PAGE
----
You guys must have those newfangled cameras that actually auto focus / auto exposure/ no tripod / floating ISO    Cheesy
« Last Edit: March 20, 2013, 05:50:37 PM by cjogo » Logged
cjogo
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« Reply #8 on: March 20, 2013, 06:28:28 PM »
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Soon as I get a new film scanner Wink -- will try tackling this image ...  this was scanned about 13 years ago .

 a little better detail in the background ....but looks "muddy" ...
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RSL
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« Reply #9 on: March 20, 2013, 07:05:39 PM »
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I dunno, Jogo. I kind of like the earlier high key, partially blown upstairs. It's a tough image to deal with and the biggest problem is the random vegetation on the stairs. That's why I think the shot might be better in color. I realize there's no way to check that now, but I suspect color might set off the kids more emphatically.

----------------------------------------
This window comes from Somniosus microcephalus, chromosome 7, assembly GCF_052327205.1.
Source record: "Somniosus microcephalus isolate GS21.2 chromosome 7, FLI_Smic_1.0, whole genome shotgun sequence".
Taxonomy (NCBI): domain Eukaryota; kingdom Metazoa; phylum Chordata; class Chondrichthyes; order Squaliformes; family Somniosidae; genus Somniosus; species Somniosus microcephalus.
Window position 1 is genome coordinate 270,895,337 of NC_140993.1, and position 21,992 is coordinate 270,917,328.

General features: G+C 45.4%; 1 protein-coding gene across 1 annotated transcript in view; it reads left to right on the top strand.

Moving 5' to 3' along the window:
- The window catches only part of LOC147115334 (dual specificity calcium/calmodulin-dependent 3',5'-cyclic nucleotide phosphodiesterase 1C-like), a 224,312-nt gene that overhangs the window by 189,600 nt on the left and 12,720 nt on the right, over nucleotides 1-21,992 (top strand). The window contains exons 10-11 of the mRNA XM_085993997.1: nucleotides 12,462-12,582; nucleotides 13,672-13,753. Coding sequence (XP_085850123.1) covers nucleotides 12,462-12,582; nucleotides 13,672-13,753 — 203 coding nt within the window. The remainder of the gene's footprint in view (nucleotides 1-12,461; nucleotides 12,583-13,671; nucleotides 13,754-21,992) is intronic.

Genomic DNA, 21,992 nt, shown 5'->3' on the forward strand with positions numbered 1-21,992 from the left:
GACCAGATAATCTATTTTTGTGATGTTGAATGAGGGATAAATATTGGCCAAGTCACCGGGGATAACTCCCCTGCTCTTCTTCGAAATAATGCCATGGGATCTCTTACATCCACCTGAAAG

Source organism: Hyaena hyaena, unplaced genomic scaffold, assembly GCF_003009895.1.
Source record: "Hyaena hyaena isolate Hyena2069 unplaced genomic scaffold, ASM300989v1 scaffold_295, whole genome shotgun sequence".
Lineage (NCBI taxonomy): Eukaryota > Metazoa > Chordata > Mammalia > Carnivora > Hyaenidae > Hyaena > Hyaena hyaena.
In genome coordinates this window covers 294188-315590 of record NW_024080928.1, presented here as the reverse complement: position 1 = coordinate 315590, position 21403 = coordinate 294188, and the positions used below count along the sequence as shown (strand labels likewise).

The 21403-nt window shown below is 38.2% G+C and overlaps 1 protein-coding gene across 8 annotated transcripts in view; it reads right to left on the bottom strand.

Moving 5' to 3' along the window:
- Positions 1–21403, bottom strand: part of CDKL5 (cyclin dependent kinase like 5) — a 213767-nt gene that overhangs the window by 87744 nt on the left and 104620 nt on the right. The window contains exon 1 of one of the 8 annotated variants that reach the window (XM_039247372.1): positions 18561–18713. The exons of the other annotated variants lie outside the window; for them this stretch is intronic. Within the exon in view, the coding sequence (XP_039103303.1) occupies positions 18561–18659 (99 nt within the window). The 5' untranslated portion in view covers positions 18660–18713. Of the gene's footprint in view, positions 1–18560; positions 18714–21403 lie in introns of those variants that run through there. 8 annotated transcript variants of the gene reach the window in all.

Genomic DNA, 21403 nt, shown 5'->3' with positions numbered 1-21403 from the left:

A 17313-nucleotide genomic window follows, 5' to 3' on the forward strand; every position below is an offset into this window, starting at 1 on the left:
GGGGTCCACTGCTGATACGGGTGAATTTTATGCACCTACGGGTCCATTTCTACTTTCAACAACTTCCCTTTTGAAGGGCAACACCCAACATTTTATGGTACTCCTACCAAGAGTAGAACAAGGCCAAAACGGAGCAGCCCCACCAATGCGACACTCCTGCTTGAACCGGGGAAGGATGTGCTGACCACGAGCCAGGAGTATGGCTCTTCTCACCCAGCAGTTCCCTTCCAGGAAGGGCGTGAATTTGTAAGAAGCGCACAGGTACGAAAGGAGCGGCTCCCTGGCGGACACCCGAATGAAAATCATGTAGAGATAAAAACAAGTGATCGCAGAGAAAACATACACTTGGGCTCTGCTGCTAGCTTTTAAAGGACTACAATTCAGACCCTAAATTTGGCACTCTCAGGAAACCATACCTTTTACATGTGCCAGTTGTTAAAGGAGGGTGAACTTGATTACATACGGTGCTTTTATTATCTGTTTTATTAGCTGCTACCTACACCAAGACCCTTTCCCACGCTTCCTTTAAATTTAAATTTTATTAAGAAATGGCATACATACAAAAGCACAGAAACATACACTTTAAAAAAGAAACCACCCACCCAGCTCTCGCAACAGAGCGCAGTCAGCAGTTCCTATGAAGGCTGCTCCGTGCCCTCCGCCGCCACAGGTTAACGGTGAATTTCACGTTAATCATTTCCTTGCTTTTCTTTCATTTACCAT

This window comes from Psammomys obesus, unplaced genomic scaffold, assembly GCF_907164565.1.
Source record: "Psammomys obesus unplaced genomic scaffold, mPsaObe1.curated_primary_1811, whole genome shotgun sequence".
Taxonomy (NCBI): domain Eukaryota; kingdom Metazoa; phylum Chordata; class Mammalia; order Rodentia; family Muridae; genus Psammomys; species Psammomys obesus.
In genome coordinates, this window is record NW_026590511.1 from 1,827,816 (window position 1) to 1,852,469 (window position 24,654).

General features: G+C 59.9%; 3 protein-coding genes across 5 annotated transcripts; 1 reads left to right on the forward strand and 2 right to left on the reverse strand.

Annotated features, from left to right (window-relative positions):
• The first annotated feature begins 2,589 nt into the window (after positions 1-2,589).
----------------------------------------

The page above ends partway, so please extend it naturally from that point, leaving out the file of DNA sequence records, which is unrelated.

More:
Don't get me wrong, I like the picture very much.
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cjogo
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« Reply #10 on: March 20, 2013, 09:51:30 PM »
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Wasn't seeing too much in colour , those days.  Had a back with 120 color negative > so I did shoot this place in colour , also.
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Eric Myrvaagnes
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« Reply #11 on: March 20, 2013, 10:04:44 PM »
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I greatly prefer the original, and my thoughts agree with Slobodan's coments.
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John R Smith
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Still crazy, after all these years


« Reply #12 on: March 21, 2013, 03:45:03 AM »
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cjogo

There is nothing much wrong with this picture at all. Your first instincts, and subsequent printing, were correct - the background is far better somewhat bleached out, as it lends the overall effect of sun and warmth to the image. If the children had been in full sun it would have been a different photograph altogether, and not necessarily a better one.